Next, Simon Parkes had us work on a six minute radio piece, which was a challenge to complete in two days. One night, really. It involved the use of some sound editing software which worked better for some of us than others but we had fun with it and enjoyed listening to the final products on Thursday afternoon.

And at that point I flew away to London for the weekend.

Wednesday, May 09, 2007

Watching food

Mostly a visual week, this. We've had a series of talks on food television from the Swiss film maker Annette Frei Berthoud, who's been showing us various clips (including a bit from Mondovino) and documentaries. We had one yesterday about cacao growers in South America, which talked about Kallari organic cocoa from Ecuador, and the Presidia product cacao nacional.

A couple of classes were cancelled this week and replaced with documentary screenings. Monday we had a Canadian film that our Don worked on, On the Road to Bocuse d'Or. Yesterday saw the return of Stefano Sardo who showed us several things including the Sierra Club's neat little education tool, The True Cost of Food, and then the wordless and sobering Our Daily Bread which is something to see if you have ever wondered whence cometh those tomatoes, pork chops, apples, eggs, cucumbers..

Most shocking to me in Our Daily Bread was seeing the industrialisation of work: evidently the design of industrial food production facilities builds in the isolation of its employees. These are not jolly production lines where the workers banter across the conveyor belts or bond over coffee break; here we have blank-faced drones in full hygiene kit arranged so they never face one another and probably couldn't speak if they did for the factory noise and the ear protection; handling fruit, vegetables, chicks, piglets, animal corpses and a whole lot of machines in an efficient, dispassionate flow. Do they take breaks together or are they always sent off in sequence so as not to interrupt the production chain? I wondered how the designers of these factories had managed to divest from their consciences and their planning all those great 20th century concepts like job satisfaction, employee motivation, team-building; they've stripped these jobs down to a cold essence. The perfect 21st century environment for an alienated 21st century workforce?

Sunday, May 06, 2007

Lots of fish

Two fishy events last week. The first was an enlightening visit from a veterinarian, Valentina Tepedino, whose topic was fish quality. We embarked on a pre-prandial nightmare into nematodes and parasites (anisakis), poisons (tetrodoxin) and various aspects of fish fraud. Here is a small fraction of what she talked about.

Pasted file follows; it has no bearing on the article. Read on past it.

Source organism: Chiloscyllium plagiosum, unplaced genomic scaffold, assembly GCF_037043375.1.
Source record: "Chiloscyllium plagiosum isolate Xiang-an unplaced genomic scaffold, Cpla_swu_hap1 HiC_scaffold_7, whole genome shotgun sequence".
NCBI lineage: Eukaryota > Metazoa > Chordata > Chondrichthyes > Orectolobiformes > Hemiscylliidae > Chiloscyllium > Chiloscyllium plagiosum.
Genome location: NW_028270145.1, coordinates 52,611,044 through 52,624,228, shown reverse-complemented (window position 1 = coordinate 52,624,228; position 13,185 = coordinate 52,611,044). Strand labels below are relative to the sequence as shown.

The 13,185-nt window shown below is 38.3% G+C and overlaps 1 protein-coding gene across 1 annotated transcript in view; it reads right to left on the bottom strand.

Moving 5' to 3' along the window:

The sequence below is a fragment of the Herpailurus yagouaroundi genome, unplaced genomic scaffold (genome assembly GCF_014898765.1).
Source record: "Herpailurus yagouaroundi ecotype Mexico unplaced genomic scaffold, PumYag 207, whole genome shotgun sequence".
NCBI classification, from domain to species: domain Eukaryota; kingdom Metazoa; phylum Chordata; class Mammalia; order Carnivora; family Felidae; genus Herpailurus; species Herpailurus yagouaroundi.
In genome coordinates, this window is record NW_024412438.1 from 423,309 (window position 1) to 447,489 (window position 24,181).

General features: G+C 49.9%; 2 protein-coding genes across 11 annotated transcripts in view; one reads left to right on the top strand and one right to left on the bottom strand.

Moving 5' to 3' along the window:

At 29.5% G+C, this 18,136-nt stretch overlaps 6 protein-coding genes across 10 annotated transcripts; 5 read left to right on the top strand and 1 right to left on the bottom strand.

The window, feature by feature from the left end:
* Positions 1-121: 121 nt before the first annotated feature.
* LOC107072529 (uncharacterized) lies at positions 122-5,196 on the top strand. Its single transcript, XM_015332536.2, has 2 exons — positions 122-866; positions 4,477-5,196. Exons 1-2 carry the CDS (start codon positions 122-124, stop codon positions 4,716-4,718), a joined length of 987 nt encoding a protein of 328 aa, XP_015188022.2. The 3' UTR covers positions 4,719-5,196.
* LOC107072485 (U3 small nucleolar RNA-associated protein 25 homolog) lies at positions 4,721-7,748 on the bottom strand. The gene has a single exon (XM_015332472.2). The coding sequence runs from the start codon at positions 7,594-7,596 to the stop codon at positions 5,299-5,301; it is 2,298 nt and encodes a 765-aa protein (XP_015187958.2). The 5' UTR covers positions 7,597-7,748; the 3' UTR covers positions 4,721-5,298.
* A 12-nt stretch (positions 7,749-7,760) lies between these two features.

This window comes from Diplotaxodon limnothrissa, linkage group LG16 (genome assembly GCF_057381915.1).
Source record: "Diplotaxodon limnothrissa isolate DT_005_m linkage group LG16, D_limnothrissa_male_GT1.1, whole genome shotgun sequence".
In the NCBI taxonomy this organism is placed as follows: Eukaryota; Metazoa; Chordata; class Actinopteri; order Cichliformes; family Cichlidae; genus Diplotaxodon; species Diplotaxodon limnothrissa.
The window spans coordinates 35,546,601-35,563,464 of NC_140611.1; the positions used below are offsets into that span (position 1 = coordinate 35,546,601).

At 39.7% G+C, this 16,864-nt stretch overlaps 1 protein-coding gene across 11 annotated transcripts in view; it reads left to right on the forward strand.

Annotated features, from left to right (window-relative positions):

Fish fraud, she said, is huge in Europe; as much as 80% of the tuna sales in Europe are fraudulent, with lower grade fish (bluefin) being passed off as the more expensive yellowfin or albacore, and it can happen because the fish are not sold whole where the identifying dorsal, pectoral and anal fins cannot be seen.

Likewise there is well documented fraud involving other fish varieties; a farmed fish, Pangasius, a sort of catfish, is often passed off for sole. It's so cheap to produce that with strategic employment of some equally cheap labour, it can be filleted to resemble sole and sold for many times its market value. Solea senegalensis, a farmed variety from Senegal, is often sold as the much more expensive Dover sole; it takes skill and experience and a close look at the whole fish, skins and gills included, to distinguish one for the other.

Another big fraud is passing farmed fish off for wild. Though there is a popular misconception that all our cod is wild, the Norwegians have in fact developed a highly successful farming industry. Salt cod (bacalau) is popular in markets like Italy, Spain and Portugal, but much of what reaches the market is either farmed or one of many cheap varieties such as pollock and hake that are almost indistinguishable from cod once decapitated, dried and salted.

And there is the fish product known as “surimi” which is pulverised whitefish (often those cheap farmed staples, pollock and hake) coloured with paprika and reformed into imitation crab, lobster, prawns, eels (anguilla). But often only a percentage of this is actually hake or pollock, as it’s often mixed with even cheaper ones.

One key area where it becomes dangerous to substitute one fish for another is in the area of, for example, pufferfish, which can be passed off as monkfish, as the two are nearly indistinguishable when skinned and decapitated. But pufferfish carry the lethal neurotoxin tetrodoxin which can cause death in as little as five minutes, an risk that eaters of Fugu undertake voluntarily, but not something the average monkfish eater would expect. One instance of this kind of fraud in Italy was enough to ban the sale of monkfish without heads, so that consumers can be sure which fish they are buying.

As always it's a case of buyer beware, and educating yourself about the sometimes huge and complex issues to to with identification, sustainability, aquaculture and fishing methods. Websites such as Sustainable Seafood, Fishonline, the Marine Conservation Society, MareinItaly and Fishbase are good starting points.

So, thus armed, I was interested to see what was on display at Slow Fish in Genova yesterday, a good mid-sized exhibition with lots of tastings and workshops.

One of the most popular points was the enoteca and bistro where you gained admission by buying a cotton nosebag (actually a glass holder, equipped with a wineglass ready to be filled from over a thousand different bottles). There was a selection of food, including oysters and shellfish and other seafood tastings, some pasta dishes, and some local and Presidia products: focaccia, gelato, candied fruit and sugared almonds from Romanengo, and Huehuetenango coffee.